By Diane Y. Welch
Following rousing applause, the Proscenium Theater auditorium at Canyon Crest Academy High School fell into silence as about 400 county area youths – attendees at TEDxYouth@San Diego – held onto every word that Richard Dreyfuss spoke. His address on the importance of civic education in public schools had clearly struck a chord.
An Academy Award-winning actor, Dreyfuss is the founder of the Dreyfuss Initiative.
“You can’t build a house and start with the roof, you have to build starting with a foundation. Civics teaches foundation and if you don’t teach it, we are anchorless and we wake up in the morning and don’t know the difference between right and wrong,” Dreyfuss said in an interview after his speech.
Through his website, www.thedreyfussinitiative.org and through five years of public speaking, Dreyfuss is leading the charge to bring civics back into the classroom. His speech, in which he gave a brief history of government and the importance of creating educated voters, echoed the theme of the day’s event, “The World in Our Grasp.”
Along with Dreyfuss, several presenters and performers convened at CCA on Saturday, Nov. 20 – Universal Children’s Day –for a multi-media presentation that aimed to motivate youth to make a difference in the world. It was a day filled with heartfelt messages, music, art, dance, and technology.
TED, an acronym for Technology, Entertainment, Design, is a worldwide conference that brings together achievers in a various fields who share ideas worth spreading. TEDxYouth@San Diego mirrors that vision with a mission to inspire and be a catalyst for change.
This event – the first ever organized in San Diego County and one of 43 such events planned worldwide – was streamed live online. The program was youth-driven and organized by volunteer students paired with volunteer adult mentors. It brought together some of the “most inspiring, creative and entertaining public speakers in the country.”
Brian Doyle, a recent CCA graduate now attending George Washington University, led a team of 20 students who made the program possible. He said it took a year to organize the event which included seeking funding. Major sponsors were Sharp Health Care, Qualcomm, The Leichtag Family Foundation, and Mission Federal Credit Union, along with Jimbo’s...Naturally!, The Hilton Garden Inn, Cox Communications, and others.
Doyle also helped secure the event presenters who were introduced by CCA graduate Maia Ferdman and CCA junior Hunter Barrera.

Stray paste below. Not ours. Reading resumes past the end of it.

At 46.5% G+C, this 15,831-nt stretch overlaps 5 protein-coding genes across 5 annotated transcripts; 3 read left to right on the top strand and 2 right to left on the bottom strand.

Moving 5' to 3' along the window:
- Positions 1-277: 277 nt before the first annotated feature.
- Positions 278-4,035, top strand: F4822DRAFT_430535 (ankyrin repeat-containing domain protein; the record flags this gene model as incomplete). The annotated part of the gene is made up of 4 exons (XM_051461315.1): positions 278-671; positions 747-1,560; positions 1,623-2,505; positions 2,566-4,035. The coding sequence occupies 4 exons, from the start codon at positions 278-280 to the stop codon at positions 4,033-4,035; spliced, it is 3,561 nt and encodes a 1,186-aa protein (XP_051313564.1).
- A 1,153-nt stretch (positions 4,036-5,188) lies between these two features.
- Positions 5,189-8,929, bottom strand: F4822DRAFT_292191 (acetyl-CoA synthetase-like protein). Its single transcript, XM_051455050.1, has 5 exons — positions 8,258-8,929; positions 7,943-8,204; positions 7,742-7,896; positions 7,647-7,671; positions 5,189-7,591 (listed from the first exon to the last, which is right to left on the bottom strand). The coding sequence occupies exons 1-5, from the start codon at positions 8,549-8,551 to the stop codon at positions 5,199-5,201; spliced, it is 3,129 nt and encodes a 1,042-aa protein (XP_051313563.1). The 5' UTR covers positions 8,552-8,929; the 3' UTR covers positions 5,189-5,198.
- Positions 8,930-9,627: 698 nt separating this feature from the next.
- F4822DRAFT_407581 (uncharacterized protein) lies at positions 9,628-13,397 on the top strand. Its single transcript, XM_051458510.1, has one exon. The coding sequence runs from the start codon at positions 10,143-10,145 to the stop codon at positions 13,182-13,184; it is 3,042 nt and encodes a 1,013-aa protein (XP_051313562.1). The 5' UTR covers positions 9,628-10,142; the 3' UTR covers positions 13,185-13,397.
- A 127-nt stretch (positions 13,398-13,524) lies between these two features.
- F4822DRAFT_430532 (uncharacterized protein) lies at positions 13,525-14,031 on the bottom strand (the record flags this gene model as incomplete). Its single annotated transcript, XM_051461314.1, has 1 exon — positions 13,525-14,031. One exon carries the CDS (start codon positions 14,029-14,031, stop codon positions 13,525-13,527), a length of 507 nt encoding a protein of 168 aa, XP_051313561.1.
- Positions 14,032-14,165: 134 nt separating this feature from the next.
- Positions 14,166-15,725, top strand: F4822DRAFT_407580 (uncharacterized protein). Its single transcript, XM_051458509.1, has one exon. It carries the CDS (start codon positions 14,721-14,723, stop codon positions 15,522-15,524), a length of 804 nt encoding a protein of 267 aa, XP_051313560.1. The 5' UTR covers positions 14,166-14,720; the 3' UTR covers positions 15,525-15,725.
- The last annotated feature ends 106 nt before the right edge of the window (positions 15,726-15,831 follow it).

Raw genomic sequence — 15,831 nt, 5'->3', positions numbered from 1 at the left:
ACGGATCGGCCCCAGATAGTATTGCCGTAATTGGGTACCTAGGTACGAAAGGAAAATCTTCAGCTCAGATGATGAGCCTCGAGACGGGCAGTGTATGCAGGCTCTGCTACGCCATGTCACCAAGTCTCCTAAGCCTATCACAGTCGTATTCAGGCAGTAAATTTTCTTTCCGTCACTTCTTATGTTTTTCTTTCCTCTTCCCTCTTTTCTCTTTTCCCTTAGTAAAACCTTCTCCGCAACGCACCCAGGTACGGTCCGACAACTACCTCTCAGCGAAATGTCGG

Included in the line-up was Patrick Ivison, 17, a Scripps Ranch High School student, who spoke of his passion for surfing and urged others to “dream big” and to focus on their abilities.
At the age of 3, Patrick was the victim of an accident that caused him physical disabilities and an inability to walk. Now he is the first disabled member of the Lost Surf Team, appearing on several television shows, including MTV and the Today Show.
“Sometimes kids get caught up in material things, but there are things more important in life. Those [material] things can easily go away, but the human spirit and your attitude is something that will be with you, forever,” he said.
Visiting from Redmond, Wash., pianist Adrianna Svitak, 15, performed Schumann’s “Traumes Wirren,” after her sister, Adora Svitak, 14, gave an entertaining speech about the power of words. When viewed through a different lens words that may limit us may be used instead to become a catalyst to success, Adora said.
“‘Naive’ and ‘impulsive’ can actually be used as strengths and may be used to accomplish your goals,” said Adora who, as a naive 7-year-old published her first book, “Flying Fingers,” then co-authored a published collection of poetry, “Dancing Fingers,” with Adrianna.
Formerly homeless, Liz Murray retold of her transformation from a life of despair, born to drug-addicted parents, to fulfilling her inner dream that answered her question, “What if I went to school and changed my life?” Murray, through determination and grit, graduated from high school, then graduated from Harvard University. She spoke of a timeless potential that each of us has and urged the audience to “fall in love with possibility.”
A breath of fresh air came when Sara Vance, yoga instructor, guided the audience through a collective deep breathing exercise. Then Peter Gilson, reptile zookeeper for the San Diego Zoo, talked about biomimicry and how scientists look to nature to find solutions to current health problems and to advance technology.
Tracy Lee Stum, an artist who specializes in 3D chalk street paintings, showed examples of her art and encouraged the audience to follow their passion. During the intermission, Stum engaged some of those present in an interactive chalk painting.
Entrepreneur Jason O’Neill, 15, founder of Pencil Bugs when he was age 9, asked the audience to simply “Try Your Ideas,” and Alec Loorz, founder of Kids vs Global Warming, spoke with passion about saving the planet for future generations.
The line-up of presenters and demonstrators also included CCA graduates Yurie Iwako, founder of Save the Sudan Club; and poet Elliot Wobler; Shamil Hargovan, a global product manager for Hewlett-Packard; Jason Russell, founder of Invisible Children, Inc.; David Schenone, innovation director for Global Footwear for Nike, Inc.; and Josh and Nina Church, La Jolla Country Day students who co-founded NIKA Water; the cast of “The Buried Life” and more.
Drumming, dance, robotics, digital technology and live music rounded out the day’s events and for all those who attended, the message was clear: “Your ideas are worth sharing, you are world changers.”
To see a video of the event log onto http://www.livestream.com/TEDxYouthSanDiego